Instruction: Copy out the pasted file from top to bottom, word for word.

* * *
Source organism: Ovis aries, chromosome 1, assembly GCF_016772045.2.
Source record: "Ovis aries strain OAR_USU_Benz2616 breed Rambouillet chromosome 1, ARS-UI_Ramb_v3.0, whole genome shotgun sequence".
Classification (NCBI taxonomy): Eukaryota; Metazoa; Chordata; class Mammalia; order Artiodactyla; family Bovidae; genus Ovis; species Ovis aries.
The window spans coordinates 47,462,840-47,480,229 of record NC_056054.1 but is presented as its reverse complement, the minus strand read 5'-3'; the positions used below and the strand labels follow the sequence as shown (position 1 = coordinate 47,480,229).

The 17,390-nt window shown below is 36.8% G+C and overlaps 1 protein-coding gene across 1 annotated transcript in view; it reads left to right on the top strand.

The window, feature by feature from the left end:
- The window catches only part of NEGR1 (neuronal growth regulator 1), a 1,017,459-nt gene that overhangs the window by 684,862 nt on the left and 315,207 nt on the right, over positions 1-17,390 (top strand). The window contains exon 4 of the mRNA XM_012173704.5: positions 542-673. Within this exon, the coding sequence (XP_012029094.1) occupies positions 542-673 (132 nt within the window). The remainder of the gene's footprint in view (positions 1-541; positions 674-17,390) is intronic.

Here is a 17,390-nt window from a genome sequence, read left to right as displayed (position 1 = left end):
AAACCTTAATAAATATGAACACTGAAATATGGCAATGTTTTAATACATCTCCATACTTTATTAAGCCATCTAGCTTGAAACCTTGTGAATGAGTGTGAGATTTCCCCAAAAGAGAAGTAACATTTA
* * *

Source organism: Ovis aries, chromosome 1, assembly GCF_016772045.2.
Source record: "Ovis aries strain OAR_USU_Benz2616 breed Rambouillet chromosome 1, ARS-UI_Ramb_v3.0, whole genome shotgun sequence".
Classification (NCBI taxonomy): Eukaryota; Metazoa; Chordata; class Mammalia; order Artiodactyla; family Bovidae; genus Ovis; species Ovis aries.
The window spans coordinates 47,462,840-47,480,229 of record NC_056054.1 but is presented as its reverse complement, the minus strand read 5'-3'; the positions used below and the strand labels follow the sequence as shown (position 1 = coordinate 47,480,229).

The 17,390-nt window shown below is 36.8% G+C and overlaps 1 protein-coding gene across 1 annotated transcript in view; it reads left to right on the top strand.

The window, feature by feature from the left end:
- The window catches only part of NEGR1 (neuronal growth regulator 1), a 1,017,459-nt gene that overhangs the window by 684,862 nt on the left and 315,207 nt on the right, over positions 1-17,390 (top strand). The window contains exon 4 of the mRNA XM_012173704.5: positions 542-673. Within this exon, the coding sequence (XP_012029094.1) occupies positions 542-673 (132 nt within the window). The remainder of the gene's footprint in view (positions 1-541; positions 674-17,390) is intronic.

Here is a 17,390-nt window from a genome sequence, read left to right as displayed (position 1 = left end):
AAACCTTAATAAATATGAACACTGAAATATGGCAATGTTTTAATACATCTCCATACTTTATTAAGCCATCTAGCTTGAAACCTTGTGAATGAGTGTGAGATTTCCCCAAAAGAGAAGTAACATTTA